Our business is a startup company and as a founder I do everything from operations, business development, planning and strategy. However, this is not the good way grow our business. You have to share the workload – find a co-founder or hire a great employee to help share the workload. “If you want to go fast, go alone. If you want to go far, go together.”

If you had your time again, what would you do differently?
Quit my full time job sooner.
During the first year of running my business, I was still working as an ad manager for an agency. However I lacked focus at work due to the overload of work and it affected the company I used to work for. I strongly recommend people who have an idea to start their own business, quit their job early on and focus 100% on it from the get go!

How do you unwind?
Play with my cat.

Favourite Asian destination for relaxation? Why?
I love to travel throughout all of Asia. I enjoy new places and meeting new people.

Everyone in business should read this book:
The Carpenter: A story about the greatest success strategies of all.

Shameless plug for your business:
AdvertisingVietnam.com is a site where you can quickly update yourself on the advertising news in Vietnam. We have 15,000 unique monthly readers who are professional people in the advertising and communications industries.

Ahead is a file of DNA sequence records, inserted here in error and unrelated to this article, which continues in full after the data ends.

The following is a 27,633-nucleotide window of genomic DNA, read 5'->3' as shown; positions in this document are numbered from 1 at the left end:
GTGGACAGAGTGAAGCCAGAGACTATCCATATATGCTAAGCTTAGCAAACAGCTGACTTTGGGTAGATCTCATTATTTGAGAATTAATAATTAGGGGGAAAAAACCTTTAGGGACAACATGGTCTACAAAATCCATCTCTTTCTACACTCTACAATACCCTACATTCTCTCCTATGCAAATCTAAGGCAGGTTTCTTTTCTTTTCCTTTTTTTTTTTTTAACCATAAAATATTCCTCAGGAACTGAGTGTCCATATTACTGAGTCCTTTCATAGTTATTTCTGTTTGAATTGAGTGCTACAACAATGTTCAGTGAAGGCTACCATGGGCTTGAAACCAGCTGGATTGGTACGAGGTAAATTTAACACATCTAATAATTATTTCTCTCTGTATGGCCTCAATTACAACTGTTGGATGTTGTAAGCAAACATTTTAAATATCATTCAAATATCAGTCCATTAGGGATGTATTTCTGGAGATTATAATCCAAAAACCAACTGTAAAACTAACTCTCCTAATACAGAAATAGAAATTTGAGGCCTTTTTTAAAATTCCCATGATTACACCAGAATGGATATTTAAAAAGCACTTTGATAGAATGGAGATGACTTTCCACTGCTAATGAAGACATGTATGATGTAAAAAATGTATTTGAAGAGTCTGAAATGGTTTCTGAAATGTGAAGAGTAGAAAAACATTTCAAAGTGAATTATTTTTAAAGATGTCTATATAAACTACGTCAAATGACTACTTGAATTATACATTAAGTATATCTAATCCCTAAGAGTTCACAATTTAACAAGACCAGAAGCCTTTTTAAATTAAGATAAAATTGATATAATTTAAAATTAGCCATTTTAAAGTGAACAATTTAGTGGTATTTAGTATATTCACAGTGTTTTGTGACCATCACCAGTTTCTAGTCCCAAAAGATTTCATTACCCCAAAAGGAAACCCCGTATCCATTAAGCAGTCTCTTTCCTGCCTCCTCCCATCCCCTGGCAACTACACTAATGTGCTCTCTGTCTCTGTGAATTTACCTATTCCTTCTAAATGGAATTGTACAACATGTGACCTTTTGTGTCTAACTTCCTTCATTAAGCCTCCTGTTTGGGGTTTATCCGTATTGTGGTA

The Agency Life, https://www.facebook.com/agencylife is largest agency community in Vietnam. This is the right place for ad agencies to share their creative work.

AdJob.Asia now has more than 160 agencies in Vietnam who use our services. We are a leading recruitment service for the advertising industry in Vietnam.

How can people connect with you?
You can connect with me:
Facebook: https://www.facebook.com/trungnx26
Email: [email protected]
LinkedIn: https://www.linkedin.com/in/trungnx26/

This interview is part of the ‘Callum Connect’ series of more than 500 interviews

Callum Laing is an entrepreneur and investor based in Singapore. He has previously started, built and sold half a dozen businesses and is now a Partner at Unity-Group Private Equity and Co-Founder of The Marketing Group PLC. He is the author two best selling books ‘Progressive Partnerships’ and ‘Agglomerate’.

Connect with Callum here:
twitter.com/laingcallum
linkedin.com/in/callumlaing
Download free copies of his books here: www.callumlaing.com